The implementation of these agreements has been, in Britain, overzealous, bent to their own political aims. 
Unfortunately, the national press releases from Government as reported, did nothing to inform the public except to blame the EU for the resulting ‘inconveniences’ – to put it mildly – that the majority, or one section of the public, had to suffer, because of the political elite. 
This was not the intention of the original legislation.
Now we have had a stay-in or come-out vote. No information, for or against, given at the same time. 
The public were given a load of ‘porkies’ - a £350m bus comes to mind – but nothing factual to base the vote decision on.
It is my belief that the British public were deliberately kept in the dark so that the ‘political elite’, hiding behind the porkies, would achieve a ‘come-out’ vote.
The difference in voting numbers is, for a country, not really sufficient, it should surely be much more of a majority – say 70% plus - as a minimum, so the country, not half the country, is satisfied with the result.
Britain’s problems are the British political class elite’s running of events.
We were not given the opportunity to vote out the political elite but, in ignorance of the facts, a small majority of the electorate voted out of the EU: the wrong enemy.
Not all Brexit
JESSE Norman will stand again as MP for Hereford. I hope he will tell us when campaigning why he failed as a minister in the Department for Business, Energy and Industrial Strategy (BEIS) to address climate change properly.
Since the last election, the record shows that he voted FOR applying the Climate Change Levy tax to renewable electricity, AGAINST setting a decarbonisation target for the UK by December 2016, and FOR the Treasury to increase VAT on the installation of energy-saving materials.
His department was due to publish a revised Emissions Reduction Plan at the end of last year but it’s nowhere to be seen. The most recent pronouncement is simply, ‘We will publish our Emissions Reduction Plan during 2017’.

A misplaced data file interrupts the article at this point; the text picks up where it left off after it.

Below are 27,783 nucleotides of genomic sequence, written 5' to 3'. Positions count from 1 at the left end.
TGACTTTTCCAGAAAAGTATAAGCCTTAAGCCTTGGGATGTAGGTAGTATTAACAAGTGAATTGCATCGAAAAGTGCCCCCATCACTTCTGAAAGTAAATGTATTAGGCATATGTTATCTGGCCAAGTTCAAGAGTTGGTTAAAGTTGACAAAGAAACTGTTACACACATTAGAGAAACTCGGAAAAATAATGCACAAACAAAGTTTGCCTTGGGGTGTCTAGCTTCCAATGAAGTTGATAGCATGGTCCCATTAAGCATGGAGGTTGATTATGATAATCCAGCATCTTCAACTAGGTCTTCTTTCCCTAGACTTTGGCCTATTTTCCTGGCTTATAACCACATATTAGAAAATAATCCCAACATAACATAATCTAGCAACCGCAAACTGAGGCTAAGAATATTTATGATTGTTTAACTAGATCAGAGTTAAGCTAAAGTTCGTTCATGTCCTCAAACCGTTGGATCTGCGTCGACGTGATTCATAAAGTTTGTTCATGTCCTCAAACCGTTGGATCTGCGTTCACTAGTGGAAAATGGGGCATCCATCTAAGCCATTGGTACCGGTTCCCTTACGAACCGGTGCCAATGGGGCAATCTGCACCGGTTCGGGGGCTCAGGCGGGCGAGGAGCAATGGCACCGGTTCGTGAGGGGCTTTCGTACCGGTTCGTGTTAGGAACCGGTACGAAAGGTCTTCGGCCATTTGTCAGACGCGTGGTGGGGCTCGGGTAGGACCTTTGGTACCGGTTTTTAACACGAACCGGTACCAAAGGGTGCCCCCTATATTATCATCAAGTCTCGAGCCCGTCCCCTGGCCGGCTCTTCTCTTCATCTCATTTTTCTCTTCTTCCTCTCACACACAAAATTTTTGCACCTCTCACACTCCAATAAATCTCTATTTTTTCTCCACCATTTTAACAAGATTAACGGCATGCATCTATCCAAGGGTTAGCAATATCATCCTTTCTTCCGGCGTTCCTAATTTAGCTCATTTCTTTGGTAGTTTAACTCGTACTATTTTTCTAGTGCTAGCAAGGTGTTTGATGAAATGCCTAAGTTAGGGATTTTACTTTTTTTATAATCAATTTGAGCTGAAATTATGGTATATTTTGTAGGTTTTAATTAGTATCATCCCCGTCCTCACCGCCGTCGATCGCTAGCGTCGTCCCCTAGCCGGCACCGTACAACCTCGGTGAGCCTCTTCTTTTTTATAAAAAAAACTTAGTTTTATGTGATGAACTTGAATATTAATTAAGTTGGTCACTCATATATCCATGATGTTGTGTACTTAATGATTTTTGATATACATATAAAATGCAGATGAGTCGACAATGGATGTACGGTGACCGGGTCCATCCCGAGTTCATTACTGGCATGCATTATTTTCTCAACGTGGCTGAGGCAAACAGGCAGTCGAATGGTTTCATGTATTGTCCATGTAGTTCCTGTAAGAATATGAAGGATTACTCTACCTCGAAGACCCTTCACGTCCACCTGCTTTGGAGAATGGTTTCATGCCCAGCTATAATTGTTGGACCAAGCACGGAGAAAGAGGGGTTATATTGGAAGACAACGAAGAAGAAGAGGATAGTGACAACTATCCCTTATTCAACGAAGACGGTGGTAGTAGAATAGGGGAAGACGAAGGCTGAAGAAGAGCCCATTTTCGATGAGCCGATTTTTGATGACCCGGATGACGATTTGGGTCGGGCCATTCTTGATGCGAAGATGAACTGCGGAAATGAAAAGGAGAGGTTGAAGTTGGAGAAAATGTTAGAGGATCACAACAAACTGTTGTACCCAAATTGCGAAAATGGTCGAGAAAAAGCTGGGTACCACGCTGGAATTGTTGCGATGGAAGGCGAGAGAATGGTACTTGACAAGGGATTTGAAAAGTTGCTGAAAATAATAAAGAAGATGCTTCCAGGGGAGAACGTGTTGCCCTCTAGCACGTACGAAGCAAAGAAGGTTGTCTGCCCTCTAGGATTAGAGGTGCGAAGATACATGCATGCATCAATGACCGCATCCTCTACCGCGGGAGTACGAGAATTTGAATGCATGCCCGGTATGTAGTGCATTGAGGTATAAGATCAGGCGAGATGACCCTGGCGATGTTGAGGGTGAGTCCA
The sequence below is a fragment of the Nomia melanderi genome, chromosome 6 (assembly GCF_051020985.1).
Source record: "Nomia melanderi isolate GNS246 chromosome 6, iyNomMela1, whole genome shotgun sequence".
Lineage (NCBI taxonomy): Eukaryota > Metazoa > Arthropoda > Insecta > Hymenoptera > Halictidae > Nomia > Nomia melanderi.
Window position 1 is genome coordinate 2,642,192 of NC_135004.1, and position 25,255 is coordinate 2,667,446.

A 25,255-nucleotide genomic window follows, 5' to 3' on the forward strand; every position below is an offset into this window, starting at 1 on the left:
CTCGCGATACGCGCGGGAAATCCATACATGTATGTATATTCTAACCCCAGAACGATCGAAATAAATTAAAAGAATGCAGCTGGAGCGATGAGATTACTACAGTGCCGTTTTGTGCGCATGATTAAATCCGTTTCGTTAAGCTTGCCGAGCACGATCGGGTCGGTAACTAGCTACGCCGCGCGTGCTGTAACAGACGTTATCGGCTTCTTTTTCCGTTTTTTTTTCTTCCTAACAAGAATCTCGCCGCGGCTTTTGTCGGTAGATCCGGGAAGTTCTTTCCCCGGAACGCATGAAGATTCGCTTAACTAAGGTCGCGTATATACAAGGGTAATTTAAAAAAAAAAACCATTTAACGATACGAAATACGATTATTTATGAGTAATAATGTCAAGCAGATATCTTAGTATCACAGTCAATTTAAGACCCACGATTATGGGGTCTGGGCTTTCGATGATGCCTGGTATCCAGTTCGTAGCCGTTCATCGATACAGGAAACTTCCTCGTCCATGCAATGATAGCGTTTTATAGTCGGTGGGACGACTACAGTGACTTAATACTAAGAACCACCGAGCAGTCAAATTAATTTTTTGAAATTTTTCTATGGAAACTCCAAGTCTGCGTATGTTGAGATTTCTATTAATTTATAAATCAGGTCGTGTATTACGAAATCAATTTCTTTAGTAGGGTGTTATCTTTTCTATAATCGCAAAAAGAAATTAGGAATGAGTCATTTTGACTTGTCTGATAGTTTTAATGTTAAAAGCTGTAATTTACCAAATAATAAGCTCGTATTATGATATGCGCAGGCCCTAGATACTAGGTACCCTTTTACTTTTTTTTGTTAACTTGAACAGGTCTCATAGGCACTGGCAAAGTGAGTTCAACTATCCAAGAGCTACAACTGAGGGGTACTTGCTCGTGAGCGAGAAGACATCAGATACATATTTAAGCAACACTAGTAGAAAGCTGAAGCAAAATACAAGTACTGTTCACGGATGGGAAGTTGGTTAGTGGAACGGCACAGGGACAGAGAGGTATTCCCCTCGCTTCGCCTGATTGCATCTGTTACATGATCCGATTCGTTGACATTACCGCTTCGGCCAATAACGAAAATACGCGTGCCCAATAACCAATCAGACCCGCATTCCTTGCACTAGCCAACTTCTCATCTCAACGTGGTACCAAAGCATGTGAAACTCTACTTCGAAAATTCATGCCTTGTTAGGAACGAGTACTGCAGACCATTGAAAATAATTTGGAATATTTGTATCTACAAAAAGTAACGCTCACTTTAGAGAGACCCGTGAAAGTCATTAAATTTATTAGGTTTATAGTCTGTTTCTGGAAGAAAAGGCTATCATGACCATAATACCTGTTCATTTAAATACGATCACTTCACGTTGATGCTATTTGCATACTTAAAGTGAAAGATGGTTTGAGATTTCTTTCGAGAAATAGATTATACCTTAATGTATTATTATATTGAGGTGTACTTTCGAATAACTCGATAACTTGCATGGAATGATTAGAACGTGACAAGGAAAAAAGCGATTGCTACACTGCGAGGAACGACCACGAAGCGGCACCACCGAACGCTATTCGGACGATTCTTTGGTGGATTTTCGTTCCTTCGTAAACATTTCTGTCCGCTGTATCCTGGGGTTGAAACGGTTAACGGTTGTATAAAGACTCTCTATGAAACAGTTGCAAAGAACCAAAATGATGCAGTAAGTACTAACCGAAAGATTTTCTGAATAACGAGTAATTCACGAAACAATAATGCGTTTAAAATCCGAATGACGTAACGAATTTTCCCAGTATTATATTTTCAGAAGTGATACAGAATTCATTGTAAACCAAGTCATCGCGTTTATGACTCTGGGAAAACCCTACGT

Britain was meant to cut carbon emissions by 57% by 2032 but that goal is now in jeopardy. The current forecast is an overshoot by 100 million tonnes of CO2 - the equivalent of all the greenhouse gases produced annually by industry.
Brexit is understandably important in this election, but we ought to be giving at least as much airtime to tackling climate change. 
The consequences of inaction on climate change far outweigh those of a ‘bad’ Brexit. 
Hereford Green Party
How Caple

Great place
THANK you for your ‘We’re Backing Herefordshire’ campaign – it wonderfully expresses my feelings of being privileged to live in Herefordshire, enlarged by my experiences this weekend. 
It started on Friday with a performance of ‘River Song if these stones could speak’. 
It was a most imaginative and beautiful performance by Lord Scudamore pupils – local professionals and students were responsible for every detail of the production, words, music, direction and design in a splendid collaboration with the RNC and Left Bank. 
Just one example of the great spirit and culture of Herefordshire.
The River Festival itself saw crowds of people and dogs mingling through the various venues filled with different music, activities, arts and creativity, all enhanced by quality local food and drink. 
I’m just sorry I wasn’t able attend the Mappa Mundi event too!
Coming together on projects such as these connects us to our heritage and wider humanity. 
We not only have our wellies firmly booting us on our way – we have the community heart of a Great Place.
I hope that in this time of electioneering and consultations on area and traffic plans for Herefordshire, we can keep this positive energy and vision. 
Thank you all involved.

Tell us more
YESTERDAY I received an email from Bill Wiggin’s office (An update from Bill Wiggin, 2 May 2017) mainly about Brexit.